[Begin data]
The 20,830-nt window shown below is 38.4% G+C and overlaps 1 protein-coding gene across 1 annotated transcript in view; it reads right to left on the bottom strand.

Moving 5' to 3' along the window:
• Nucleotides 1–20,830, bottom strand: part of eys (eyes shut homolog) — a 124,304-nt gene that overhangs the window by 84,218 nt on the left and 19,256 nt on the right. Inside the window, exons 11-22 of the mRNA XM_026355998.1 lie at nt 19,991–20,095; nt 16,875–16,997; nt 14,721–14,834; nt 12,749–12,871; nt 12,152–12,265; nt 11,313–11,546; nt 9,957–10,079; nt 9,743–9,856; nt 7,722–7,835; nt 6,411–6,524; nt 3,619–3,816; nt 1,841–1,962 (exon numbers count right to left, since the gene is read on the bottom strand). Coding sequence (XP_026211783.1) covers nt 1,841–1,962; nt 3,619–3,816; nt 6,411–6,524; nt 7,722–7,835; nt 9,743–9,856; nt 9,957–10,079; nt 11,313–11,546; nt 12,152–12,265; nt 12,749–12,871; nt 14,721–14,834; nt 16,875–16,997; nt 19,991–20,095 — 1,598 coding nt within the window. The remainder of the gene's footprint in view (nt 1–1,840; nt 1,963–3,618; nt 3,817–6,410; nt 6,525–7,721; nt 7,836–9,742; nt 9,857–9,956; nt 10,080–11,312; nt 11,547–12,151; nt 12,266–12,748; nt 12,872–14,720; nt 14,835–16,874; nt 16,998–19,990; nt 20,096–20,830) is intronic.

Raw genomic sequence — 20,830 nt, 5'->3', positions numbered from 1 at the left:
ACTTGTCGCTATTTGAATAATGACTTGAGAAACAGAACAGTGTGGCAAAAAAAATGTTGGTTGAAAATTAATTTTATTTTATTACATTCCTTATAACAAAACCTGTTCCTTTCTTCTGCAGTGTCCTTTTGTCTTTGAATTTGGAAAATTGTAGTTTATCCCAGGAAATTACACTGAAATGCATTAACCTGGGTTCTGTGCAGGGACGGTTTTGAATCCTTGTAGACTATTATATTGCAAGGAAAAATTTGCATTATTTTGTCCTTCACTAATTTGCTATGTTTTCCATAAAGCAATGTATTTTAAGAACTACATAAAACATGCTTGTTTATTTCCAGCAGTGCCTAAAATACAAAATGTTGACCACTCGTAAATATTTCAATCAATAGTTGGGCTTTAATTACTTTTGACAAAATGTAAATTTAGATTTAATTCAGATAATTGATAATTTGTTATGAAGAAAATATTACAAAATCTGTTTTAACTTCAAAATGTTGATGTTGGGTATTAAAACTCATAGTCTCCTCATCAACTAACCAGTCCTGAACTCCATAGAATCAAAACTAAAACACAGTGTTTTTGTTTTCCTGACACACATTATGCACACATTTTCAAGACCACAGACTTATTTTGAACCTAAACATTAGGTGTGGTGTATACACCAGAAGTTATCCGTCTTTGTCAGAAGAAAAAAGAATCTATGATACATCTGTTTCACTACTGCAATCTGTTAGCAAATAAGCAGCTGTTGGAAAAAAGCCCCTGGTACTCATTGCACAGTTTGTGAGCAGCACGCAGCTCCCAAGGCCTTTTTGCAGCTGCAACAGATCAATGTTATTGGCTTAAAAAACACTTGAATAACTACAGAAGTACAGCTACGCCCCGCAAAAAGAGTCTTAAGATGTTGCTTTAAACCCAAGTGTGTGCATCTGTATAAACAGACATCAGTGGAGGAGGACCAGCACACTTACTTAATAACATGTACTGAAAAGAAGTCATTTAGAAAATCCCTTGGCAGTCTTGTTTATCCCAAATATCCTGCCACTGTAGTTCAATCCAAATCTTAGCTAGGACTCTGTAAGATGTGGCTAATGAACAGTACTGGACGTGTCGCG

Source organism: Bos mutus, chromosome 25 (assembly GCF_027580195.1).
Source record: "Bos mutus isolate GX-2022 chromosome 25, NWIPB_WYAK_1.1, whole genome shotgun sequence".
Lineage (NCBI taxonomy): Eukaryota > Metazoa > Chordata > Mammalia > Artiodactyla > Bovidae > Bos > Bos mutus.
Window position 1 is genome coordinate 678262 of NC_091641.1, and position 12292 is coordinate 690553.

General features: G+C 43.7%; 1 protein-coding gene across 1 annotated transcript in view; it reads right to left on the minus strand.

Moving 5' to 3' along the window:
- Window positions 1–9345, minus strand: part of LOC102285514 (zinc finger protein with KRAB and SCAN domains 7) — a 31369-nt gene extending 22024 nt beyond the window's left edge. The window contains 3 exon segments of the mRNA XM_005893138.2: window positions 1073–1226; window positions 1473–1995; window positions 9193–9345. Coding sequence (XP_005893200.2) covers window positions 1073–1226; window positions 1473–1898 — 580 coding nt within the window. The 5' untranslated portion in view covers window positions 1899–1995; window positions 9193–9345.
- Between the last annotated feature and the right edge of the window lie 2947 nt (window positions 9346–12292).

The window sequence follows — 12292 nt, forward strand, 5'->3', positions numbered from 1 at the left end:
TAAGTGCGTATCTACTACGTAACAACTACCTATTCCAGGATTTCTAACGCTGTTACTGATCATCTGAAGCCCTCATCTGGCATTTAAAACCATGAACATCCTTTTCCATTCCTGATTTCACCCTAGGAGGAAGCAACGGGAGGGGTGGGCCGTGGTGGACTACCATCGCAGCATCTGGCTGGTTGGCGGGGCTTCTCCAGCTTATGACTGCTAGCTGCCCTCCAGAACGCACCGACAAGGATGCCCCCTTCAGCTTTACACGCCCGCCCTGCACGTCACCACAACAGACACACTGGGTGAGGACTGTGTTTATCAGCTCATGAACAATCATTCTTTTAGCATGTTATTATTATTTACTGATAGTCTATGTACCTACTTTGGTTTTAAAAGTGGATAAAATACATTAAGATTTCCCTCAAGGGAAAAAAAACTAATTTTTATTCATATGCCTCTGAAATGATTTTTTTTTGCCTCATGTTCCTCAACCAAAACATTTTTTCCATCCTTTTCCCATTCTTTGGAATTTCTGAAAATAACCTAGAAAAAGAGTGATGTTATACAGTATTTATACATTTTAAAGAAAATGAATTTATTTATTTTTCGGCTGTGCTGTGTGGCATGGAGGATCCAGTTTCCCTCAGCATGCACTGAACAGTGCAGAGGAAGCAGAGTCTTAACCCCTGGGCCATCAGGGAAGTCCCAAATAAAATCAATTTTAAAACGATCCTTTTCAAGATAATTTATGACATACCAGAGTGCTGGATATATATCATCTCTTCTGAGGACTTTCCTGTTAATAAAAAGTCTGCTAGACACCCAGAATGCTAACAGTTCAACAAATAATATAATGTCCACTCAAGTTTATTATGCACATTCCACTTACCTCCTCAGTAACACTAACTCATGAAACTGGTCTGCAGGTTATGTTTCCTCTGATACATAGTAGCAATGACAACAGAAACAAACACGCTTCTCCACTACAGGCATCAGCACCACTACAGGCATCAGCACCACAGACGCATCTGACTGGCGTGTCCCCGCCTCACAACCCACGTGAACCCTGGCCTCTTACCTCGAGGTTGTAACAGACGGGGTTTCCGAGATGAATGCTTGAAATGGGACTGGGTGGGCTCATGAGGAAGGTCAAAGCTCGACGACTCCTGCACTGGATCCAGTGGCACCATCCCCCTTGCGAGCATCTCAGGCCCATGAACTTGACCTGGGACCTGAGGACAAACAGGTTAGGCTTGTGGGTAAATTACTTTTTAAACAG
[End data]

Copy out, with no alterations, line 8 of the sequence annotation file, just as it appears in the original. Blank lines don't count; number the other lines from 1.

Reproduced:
Lineage (NCBI taxonomy): Eukaryota > Metazoa > Chordata > Mammalia > Artiodactyla > Bovidae > Bos > Bos mutus.